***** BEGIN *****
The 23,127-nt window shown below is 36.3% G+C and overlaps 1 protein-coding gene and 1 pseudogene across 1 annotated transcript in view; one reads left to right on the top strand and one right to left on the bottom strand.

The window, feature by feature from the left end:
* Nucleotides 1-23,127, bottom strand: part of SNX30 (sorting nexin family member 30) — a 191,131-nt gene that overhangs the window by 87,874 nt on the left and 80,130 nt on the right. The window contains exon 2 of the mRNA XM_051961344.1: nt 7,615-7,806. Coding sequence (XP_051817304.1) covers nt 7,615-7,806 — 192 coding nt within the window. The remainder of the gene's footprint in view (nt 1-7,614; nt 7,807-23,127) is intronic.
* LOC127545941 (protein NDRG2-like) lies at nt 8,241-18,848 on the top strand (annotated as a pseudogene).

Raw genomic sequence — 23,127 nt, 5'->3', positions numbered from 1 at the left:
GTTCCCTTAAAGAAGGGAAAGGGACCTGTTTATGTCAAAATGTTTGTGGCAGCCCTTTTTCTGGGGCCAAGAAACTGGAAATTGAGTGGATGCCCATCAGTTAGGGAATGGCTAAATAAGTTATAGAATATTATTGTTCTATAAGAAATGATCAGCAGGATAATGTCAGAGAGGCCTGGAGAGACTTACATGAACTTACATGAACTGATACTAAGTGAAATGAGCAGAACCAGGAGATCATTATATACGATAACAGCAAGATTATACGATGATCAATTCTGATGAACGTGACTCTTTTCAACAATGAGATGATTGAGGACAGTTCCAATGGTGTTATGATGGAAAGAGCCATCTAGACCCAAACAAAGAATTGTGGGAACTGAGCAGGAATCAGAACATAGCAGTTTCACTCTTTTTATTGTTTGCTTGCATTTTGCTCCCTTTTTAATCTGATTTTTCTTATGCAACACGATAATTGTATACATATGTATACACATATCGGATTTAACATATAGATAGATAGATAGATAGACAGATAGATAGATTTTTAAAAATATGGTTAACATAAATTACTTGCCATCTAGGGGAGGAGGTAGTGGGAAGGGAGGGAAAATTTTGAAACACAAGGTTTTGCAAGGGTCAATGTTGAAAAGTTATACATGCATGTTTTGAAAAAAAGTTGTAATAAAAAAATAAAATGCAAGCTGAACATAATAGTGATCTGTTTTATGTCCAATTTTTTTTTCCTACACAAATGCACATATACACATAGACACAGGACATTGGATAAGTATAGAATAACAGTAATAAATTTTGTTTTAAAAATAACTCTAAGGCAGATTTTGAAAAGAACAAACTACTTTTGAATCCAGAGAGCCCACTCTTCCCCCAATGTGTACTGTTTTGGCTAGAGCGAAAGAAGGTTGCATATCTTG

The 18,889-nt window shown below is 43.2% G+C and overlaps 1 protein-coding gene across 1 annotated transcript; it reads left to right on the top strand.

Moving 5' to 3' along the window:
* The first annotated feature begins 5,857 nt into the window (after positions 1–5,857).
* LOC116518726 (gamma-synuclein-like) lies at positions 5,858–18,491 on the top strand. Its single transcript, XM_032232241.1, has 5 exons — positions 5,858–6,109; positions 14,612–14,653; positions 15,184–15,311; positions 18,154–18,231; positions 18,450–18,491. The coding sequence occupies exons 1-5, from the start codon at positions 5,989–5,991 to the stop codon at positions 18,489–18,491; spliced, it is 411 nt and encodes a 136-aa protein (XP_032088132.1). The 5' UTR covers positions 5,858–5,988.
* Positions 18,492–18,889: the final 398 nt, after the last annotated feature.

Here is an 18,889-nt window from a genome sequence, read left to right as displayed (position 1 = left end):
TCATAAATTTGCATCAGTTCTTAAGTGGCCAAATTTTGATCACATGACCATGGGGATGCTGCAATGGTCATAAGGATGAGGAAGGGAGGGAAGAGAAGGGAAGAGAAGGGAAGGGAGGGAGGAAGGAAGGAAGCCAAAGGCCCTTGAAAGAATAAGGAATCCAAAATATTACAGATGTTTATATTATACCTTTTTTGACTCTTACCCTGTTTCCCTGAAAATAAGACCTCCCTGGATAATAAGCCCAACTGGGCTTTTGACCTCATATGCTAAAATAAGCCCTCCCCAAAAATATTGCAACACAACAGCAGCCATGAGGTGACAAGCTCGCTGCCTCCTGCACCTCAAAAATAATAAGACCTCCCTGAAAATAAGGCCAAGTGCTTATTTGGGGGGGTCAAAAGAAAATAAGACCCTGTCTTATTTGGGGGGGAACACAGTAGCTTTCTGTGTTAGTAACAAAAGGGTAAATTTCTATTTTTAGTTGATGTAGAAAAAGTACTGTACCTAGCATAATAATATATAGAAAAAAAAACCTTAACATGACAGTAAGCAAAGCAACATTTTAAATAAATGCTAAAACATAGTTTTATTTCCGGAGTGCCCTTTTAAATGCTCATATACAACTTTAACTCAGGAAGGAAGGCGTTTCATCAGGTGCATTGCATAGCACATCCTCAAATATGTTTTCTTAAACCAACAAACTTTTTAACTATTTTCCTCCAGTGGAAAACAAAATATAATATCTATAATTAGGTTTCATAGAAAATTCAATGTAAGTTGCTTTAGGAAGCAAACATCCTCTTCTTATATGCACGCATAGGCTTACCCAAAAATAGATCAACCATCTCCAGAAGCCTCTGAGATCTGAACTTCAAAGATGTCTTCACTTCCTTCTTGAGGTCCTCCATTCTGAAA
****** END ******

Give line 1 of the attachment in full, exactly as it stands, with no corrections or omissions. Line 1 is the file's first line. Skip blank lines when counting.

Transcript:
The 23,127-nt window shown below is 36.3% G+C and overlaps 1 protein-coding gene and 1 pseudogene across 1 annotated transcript in view; one reads left to right on the top strand and one right to left on the bottom strand.